Got it. Then, are they are several suppliers or is it just one or two that you're looking towards?

Kerrii Anderson

Yes, we try to provide a choice of suppliers, three or four or five key suppliers, just because you want to make sure you keep people competitive. There are certain plants that are located in areas that make more sense to utilize from a freight perspective.

Martha Shelton - Jefferies & Co.

Got it. Thank you very much.

Operator

Your next question comes from Rachael Rothman - Merrill Lynch.

Rachael Rothman - Merrill Lynch

Can you give us an update on what the appetite has been for the remodels once you guys launch the franchisee incentive program?

Dave Near

Rachel, this is Dave. We haven't launched it yet; we've targeted a November 1 date to come out to introduce it and come out with the specifics and details regarding it. But we've had a lot of excitement in the franchise community in regard to it. I think they are anxiously awaiting what the standards and what the details are around that.

Kerrii Anderson

Right, and we will be sharing that detail with our franchisees on November 1. They will have a clear understanding of what they need to do to qualify for getting a $25,000 remodel incentive.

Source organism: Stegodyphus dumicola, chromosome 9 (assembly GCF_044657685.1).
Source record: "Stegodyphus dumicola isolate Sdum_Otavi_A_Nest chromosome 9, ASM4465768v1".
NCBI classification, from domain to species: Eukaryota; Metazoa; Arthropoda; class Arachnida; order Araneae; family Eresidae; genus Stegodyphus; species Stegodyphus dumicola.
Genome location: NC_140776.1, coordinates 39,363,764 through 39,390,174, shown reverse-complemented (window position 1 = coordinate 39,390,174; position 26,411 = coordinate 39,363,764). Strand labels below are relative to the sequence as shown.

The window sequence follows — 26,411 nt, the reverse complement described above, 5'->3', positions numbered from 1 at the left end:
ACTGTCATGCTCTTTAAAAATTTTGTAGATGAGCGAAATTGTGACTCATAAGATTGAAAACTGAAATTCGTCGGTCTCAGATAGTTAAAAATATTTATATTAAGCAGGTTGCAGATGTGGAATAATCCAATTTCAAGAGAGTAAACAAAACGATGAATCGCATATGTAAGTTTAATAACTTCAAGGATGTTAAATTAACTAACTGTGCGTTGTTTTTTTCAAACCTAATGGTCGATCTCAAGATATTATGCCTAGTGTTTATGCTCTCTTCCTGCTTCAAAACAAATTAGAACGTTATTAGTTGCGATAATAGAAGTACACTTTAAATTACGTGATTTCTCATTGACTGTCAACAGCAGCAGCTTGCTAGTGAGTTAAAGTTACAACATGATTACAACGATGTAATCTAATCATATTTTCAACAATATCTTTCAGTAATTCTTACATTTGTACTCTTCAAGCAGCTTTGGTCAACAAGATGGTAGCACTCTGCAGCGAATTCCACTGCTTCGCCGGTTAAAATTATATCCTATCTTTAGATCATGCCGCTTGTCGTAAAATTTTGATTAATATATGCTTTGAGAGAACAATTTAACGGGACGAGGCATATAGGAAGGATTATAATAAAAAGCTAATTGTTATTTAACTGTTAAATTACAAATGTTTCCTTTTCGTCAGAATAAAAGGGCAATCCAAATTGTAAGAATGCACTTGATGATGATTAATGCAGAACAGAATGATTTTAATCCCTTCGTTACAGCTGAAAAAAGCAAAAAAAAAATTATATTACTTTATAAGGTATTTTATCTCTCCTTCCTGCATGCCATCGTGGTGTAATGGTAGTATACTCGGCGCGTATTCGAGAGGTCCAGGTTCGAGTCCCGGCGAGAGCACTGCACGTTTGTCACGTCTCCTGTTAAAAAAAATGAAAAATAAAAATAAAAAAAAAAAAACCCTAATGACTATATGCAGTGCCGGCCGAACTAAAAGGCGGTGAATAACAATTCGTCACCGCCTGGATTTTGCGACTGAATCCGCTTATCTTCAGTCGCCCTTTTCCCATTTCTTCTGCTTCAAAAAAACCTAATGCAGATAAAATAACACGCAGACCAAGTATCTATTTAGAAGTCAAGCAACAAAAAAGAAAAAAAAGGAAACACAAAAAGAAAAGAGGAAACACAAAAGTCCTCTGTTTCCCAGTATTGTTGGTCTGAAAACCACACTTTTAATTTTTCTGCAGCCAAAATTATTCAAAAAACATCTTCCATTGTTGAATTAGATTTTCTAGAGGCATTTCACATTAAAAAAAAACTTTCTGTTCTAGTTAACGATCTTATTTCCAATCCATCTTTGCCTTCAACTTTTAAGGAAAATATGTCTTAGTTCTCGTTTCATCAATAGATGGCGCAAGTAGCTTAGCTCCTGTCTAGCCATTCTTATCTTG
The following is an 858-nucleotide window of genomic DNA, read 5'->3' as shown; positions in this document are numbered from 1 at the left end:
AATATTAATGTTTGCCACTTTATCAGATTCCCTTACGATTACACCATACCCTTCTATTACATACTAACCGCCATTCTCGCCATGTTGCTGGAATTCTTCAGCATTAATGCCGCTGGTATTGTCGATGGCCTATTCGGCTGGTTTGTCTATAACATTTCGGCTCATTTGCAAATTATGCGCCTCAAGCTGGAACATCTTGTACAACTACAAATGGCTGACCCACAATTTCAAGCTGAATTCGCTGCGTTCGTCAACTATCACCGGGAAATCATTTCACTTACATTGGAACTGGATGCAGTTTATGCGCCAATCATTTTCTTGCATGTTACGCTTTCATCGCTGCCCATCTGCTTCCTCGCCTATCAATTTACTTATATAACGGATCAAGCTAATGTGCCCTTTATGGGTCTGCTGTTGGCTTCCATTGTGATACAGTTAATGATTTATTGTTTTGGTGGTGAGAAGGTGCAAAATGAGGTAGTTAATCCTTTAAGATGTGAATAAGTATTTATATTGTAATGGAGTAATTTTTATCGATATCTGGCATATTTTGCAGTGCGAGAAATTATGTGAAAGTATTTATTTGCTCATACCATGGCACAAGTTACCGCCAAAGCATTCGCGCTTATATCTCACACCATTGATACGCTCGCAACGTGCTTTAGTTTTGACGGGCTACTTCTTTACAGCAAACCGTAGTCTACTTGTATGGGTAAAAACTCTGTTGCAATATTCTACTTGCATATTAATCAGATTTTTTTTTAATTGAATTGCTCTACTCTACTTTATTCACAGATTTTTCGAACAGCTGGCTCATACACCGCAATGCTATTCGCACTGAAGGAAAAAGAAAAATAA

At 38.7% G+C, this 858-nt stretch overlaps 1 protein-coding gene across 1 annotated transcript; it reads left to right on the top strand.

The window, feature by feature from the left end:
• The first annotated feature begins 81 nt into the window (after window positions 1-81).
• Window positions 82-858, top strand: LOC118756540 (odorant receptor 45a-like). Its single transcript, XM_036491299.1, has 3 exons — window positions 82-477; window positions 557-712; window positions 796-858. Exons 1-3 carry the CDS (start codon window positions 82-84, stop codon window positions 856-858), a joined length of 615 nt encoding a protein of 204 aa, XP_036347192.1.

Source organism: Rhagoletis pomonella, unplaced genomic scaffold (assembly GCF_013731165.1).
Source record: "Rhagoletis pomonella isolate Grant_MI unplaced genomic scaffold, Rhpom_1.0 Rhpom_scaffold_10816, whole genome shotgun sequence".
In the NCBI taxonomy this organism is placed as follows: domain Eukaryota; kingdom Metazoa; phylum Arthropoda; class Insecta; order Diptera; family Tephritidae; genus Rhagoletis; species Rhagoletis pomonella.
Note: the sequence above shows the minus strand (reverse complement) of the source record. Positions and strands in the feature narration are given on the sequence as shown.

Rachael Rothman - Merrill Lynch

Could you give some sense for how many units you would target annually?

Dave Near

I don't think we have a target at this point. I mean, I think we will just have to wait and see and see what the reaction is to the incentive. But I don't think, at this time, we can give you an estimate as to what that would be.

Rachael Rothman - Merrill Lynch

Okay. Then on the $100 million in savings in G&A, I know there are a bunch of moving parts. Can you kind of give us an update? Is that still $100 million? Is that still appropriate, or is a portion of that going to go away because of Baja Fresh and a portion of it maybe goes away because of higher bonus payments or is that what we should be looking for?

Kerrii Anderson

I will let Brendan walk you through that because I know you might have come in late on the call but he actually did kind of walk us through that. I don't know, Brendan.